Since free software is not a matter of price, a low price doesn't make the software free, or even closer to free. So if you are redistributing copies of free software, you might as well charge a substantial fee and make some money. Redistributing free software is a good and legitimate activity; if you do it, you might as well make a profit from it.

    Free software is a community project, and everyone who depends on it ought to look for ways to contribute to building the community. For a distributor, the way to do this is to give a part of the profit to free software development projects or to the Free Software Foundation. This way you can advance the world of free software.

    Distributing free software is an opportunity to raise funds for development. Don't waste it!

    In order to contribute funds, you need to have some extra. If you charge too low a fee, you won't have anything to spare to support development.
  19. Ganado

    Ganado Monkey+++

    I love how techie you guys are but this is a bit intimidating for someone who has only used the two most used platforms. I.e. apple and Microsoft

    So to break it down for a newbie to alternative operating systems would you give a 1,2, 3 guide for the rest of us?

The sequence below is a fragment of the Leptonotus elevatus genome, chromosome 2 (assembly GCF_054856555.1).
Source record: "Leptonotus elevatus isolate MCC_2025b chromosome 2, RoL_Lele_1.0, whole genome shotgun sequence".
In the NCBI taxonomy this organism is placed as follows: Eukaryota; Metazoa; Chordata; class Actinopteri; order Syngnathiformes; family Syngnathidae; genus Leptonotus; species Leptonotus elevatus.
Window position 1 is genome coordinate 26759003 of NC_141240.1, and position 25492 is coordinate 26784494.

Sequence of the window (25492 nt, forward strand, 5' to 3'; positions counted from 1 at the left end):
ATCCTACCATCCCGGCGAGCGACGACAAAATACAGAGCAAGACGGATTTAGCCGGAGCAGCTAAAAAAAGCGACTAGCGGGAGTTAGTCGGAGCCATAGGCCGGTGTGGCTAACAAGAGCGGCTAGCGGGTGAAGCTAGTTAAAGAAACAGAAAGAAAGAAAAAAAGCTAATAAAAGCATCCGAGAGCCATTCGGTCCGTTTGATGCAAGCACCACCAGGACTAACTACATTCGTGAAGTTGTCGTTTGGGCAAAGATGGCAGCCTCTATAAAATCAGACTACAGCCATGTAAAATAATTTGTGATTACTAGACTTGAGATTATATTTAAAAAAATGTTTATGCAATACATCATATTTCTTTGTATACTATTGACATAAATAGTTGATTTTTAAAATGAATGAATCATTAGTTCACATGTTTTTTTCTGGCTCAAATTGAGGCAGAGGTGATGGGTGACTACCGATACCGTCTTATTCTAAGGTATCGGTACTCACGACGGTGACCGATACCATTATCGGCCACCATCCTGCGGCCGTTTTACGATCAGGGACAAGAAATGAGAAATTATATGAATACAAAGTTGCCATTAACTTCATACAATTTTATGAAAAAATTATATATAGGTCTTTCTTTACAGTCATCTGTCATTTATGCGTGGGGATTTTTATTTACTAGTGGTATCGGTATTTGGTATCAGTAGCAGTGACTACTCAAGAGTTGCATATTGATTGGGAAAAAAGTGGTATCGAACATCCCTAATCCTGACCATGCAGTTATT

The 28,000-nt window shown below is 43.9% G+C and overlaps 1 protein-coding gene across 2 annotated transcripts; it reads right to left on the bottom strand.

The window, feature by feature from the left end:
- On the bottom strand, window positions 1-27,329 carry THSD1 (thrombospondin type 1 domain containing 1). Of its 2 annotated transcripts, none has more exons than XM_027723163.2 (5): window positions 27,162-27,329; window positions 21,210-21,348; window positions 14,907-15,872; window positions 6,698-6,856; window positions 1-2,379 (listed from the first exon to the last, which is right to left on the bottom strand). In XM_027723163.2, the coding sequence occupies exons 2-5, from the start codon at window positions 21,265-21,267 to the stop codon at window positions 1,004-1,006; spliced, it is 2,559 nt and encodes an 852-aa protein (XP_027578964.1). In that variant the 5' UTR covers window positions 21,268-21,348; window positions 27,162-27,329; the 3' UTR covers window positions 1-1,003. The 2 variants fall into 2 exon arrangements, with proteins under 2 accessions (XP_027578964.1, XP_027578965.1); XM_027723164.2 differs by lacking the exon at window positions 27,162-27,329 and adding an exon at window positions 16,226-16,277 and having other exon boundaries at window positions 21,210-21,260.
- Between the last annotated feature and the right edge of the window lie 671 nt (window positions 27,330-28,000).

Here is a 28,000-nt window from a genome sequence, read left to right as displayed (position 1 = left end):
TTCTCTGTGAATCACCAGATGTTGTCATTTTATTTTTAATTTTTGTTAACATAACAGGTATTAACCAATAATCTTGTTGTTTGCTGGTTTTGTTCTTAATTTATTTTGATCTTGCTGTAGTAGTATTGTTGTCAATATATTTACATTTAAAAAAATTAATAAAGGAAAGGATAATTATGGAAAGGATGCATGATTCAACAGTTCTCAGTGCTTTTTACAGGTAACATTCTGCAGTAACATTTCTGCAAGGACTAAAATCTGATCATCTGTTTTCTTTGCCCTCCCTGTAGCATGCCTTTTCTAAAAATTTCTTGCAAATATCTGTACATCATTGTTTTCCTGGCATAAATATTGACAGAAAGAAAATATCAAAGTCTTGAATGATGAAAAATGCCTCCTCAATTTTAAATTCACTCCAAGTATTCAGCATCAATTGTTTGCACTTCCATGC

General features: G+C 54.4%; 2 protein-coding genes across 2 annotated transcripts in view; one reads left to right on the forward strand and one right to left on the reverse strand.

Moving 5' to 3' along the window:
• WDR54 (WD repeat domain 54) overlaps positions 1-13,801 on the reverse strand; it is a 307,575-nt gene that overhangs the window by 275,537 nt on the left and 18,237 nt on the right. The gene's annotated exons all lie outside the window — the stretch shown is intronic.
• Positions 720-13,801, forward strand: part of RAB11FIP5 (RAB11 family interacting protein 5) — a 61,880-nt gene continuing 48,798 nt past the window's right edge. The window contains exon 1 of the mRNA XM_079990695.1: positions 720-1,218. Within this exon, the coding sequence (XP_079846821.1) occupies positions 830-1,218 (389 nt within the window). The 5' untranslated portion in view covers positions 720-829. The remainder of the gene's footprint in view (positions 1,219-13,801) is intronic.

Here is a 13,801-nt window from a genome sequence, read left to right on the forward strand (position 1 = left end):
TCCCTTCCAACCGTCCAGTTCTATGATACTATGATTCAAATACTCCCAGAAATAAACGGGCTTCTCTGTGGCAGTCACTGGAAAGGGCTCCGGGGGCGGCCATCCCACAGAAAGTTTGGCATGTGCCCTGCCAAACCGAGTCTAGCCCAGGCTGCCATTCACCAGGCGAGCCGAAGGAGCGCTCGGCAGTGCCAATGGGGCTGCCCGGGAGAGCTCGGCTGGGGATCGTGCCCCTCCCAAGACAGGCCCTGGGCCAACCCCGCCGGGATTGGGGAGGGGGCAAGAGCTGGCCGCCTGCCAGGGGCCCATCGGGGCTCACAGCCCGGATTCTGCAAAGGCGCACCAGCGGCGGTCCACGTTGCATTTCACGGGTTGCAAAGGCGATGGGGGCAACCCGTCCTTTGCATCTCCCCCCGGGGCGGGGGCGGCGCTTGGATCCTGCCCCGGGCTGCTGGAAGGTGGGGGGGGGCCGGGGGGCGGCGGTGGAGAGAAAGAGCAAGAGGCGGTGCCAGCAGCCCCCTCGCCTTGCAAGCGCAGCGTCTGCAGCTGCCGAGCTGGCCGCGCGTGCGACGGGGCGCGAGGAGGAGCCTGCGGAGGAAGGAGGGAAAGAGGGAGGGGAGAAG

Recommendations for:
    Operating system
    Web browser
    Word processing

    Please ? In layman's terms?
    Dunerunner likes this.
  20. William Warren

    William Warren Monkey+++

    I don't have any (and I mean "any") objection to any FOSS distributor making money. I object to what I perceive as deception in Red Hat's advertising: IMHO, the company does try to deceive buyers into thinking that "Red Hat" is not Linux!

    Debian, Ubuntu, and most other Linux distros offer support to buyers, and that's as it should be: it costs money to provide, and money to advertise, so it needs to be a professional, value-added service. Their business model is honorable and supportable: buyers trade money for services in an arms-length transaction.

    Red Hat is different, for the reasons cited.

    William Warren
    melbo likes this.